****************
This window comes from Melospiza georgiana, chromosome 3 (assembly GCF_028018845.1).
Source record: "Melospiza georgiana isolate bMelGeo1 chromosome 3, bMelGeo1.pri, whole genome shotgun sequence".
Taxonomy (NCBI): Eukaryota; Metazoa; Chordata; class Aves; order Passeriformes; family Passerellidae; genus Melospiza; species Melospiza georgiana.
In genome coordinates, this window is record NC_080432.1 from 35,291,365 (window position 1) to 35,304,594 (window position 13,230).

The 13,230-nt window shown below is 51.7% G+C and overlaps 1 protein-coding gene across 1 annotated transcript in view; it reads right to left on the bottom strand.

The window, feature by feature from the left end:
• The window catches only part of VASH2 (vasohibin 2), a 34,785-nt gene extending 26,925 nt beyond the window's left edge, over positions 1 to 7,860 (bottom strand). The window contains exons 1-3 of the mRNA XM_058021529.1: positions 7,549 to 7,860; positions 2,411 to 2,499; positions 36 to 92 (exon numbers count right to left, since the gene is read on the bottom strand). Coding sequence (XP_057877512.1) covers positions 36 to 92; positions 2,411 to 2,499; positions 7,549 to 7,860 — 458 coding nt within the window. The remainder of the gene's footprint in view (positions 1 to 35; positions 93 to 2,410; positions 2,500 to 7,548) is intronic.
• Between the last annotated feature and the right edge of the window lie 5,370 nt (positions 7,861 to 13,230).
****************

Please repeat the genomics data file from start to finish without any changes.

This window comes from Melospiza georgiana, chromosome 3 (assembly GCF_028018845.1).
Source record: "Melospiza georgiana isolate bMelGeo1 chromosome 3, bMelGeo1.pri, whole genome shotgun sequence".
Taxonomy (NCBI): Eukaryota; Metazoa; Chordata; class Aves; order Passeriformes; family Passerellidae; genus Melospiza; species Melospiza georgiana.
In genome coordinates, this window is record NC_080432.1 from 35,291,365 (window position 1) to 35,304,594 (window position 13,230).

The 13,230-nt window shown below is 51.7% G+C and overlaps 1 protein-coding gene across 1 annotated transcript in view; it reads right to left on the bottom strand.

The window, feature by feature from the left end:
• The window catches only part of VASH2 (vasohibin 2), a 34,785-nt gene extending 26,925 nt beyond the window's left edge, over positions 1 to 7,860 (bottom strand). The window contains exons 1-3 of the mRNA XM_058021529.1: positions 7,549 to 7,860; positions 2,411 to 2,499; positions 36 to 92 (exon numbers count right to left, since the gene is read on the bottom strand). Coding sequence (XP_057877512.1) covers positions 36 to 92; positions 2,411 to 2,499; positions 7,549 to 7,860 — 458 coding nt within the window. The remainder of the gene's footprint in view (positions 1 to 35; positions 93 to 2,410; positions 2,500 to 7,548) is intronic.
• Between the last annotated feature and the right edge of the window lie 5,370 nt (positions 7,861 to 13,230).